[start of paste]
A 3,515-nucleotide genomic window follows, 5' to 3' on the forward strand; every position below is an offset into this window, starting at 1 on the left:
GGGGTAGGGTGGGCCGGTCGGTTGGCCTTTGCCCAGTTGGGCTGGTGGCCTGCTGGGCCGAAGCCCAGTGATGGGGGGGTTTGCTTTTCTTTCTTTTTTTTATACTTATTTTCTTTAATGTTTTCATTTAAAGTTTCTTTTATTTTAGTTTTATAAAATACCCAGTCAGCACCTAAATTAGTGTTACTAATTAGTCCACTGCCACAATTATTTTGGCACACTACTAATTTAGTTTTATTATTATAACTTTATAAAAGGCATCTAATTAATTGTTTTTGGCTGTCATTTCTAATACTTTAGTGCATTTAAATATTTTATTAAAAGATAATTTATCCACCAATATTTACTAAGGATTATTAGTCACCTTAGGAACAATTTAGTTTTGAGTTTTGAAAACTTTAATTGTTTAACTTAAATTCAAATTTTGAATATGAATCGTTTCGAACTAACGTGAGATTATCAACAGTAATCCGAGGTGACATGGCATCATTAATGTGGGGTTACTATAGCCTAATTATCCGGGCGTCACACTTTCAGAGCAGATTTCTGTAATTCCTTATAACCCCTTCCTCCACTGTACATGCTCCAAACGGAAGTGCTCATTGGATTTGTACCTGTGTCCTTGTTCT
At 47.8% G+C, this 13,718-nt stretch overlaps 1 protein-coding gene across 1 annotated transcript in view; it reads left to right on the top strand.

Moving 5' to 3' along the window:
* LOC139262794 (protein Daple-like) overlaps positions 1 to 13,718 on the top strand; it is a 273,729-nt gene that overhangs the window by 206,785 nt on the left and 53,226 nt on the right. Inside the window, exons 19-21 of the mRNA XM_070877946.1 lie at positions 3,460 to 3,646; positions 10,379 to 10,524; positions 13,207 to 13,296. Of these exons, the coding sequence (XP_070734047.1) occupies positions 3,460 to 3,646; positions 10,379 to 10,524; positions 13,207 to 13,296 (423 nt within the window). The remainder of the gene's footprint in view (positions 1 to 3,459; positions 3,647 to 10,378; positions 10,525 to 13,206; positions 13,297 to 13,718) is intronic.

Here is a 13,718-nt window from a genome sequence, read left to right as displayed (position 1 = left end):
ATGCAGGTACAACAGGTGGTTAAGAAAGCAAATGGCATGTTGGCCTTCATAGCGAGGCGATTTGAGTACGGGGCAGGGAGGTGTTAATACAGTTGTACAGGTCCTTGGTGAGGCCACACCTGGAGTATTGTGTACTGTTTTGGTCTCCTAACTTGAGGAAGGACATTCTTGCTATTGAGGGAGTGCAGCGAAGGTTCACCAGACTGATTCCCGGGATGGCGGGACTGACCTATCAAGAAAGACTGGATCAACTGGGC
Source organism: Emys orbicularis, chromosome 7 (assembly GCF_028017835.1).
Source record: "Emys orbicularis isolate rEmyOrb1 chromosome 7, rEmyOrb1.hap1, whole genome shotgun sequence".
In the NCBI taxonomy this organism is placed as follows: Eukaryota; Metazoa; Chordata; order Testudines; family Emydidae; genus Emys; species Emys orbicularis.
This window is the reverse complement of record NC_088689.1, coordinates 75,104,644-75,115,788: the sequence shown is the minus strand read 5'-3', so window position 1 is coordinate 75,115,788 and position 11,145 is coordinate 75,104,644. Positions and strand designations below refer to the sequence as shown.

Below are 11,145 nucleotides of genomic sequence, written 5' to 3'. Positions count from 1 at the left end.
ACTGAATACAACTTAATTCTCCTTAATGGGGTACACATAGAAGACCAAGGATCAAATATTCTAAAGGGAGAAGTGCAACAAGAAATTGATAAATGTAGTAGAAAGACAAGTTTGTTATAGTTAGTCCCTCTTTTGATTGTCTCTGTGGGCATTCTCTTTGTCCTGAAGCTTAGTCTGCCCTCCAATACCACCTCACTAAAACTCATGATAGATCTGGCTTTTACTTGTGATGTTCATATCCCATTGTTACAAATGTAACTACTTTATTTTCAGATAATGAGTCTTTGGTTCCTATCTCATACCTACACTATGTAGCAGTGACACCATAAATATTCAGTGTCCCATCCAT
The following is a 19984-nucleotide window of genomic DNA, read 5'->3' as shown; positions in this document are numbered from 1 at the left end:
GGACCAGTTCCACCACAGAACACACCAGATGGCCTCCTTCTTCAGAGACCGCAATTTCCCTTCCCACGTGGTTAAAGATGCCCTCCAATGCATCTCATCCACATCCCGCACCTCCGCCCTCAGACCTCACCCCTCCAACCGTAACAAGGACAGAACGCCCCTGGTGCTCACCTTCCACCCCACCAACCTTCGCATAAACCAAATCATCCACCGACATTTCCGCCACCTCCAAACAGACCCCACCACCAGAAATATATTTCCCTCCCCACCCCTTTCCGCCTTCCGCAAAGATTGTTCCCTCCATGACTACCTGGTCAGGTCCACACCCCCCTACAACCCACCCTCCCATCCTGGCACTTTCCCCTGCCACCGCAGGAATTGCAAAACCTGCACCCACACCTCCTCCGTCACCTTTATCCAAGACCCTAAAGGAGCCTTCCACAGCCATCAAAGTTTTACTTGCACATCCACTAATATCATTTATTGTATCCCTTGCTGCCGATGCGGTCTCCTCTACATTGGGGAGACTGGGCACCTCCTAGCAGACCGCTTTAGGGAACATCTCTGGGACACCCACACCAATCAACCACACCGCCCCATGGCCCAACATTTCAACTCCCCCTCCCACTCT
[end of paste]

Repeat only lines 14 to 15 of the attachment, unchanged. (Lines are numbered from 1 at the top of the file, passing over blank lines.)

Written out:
The following is a 19984-nucleotide window of genomic DNA, read 5'->3' as shown; positions in this document are numbered from 1 at the left end:
GGACCAGTTCCACCACAGAACACACCAGATGGCCTCCTTCTTCAGAGACCGCAATTTCCCTTCCCACGTGGTTAAAGATGCCCTCCAATGCATCTCATCCACATCCCGCACCTCCGCCCTCAGACCTCACCCCTCCAACCGTAACAAGGACAGAACGCCCCTGGTGCTCACCTTCCACCCCACCAACCTTCGCATAAACCAAATCATCCACCGACATTTCCGCCACCTCCAAACAGACCCCACCACCAGAAATATATTTCCCTCCCCACCCCTTTCCGCCTTCCGCAAAGATTGTTCCCTCCATGACTACCTGGTCAGGTCCACACCCCCCTACAACCCACCCTCCCATCCTGGCACTTTCCCCTGCCACCGCAGGAATTGCAAAACCTGCACCCACACCTCCTCCGTCACCTTTATCCAAGACCCTAAAGGAGCCTTCCACAGCCATCAAAGTTTTACTTGCACATCCACTAATATCATTTATTGTATCCCTTGCTGCCGATGCGGTCTCCTCTACATTGGGGAGACTGGGCACCTCCTAGCAGACCGCTTTAGGGAACATCTCTGGGACACCCACACCAATCAACCACACCGCCCCATGGCCCAACATTTCAACTCCCCCTCCCACTCT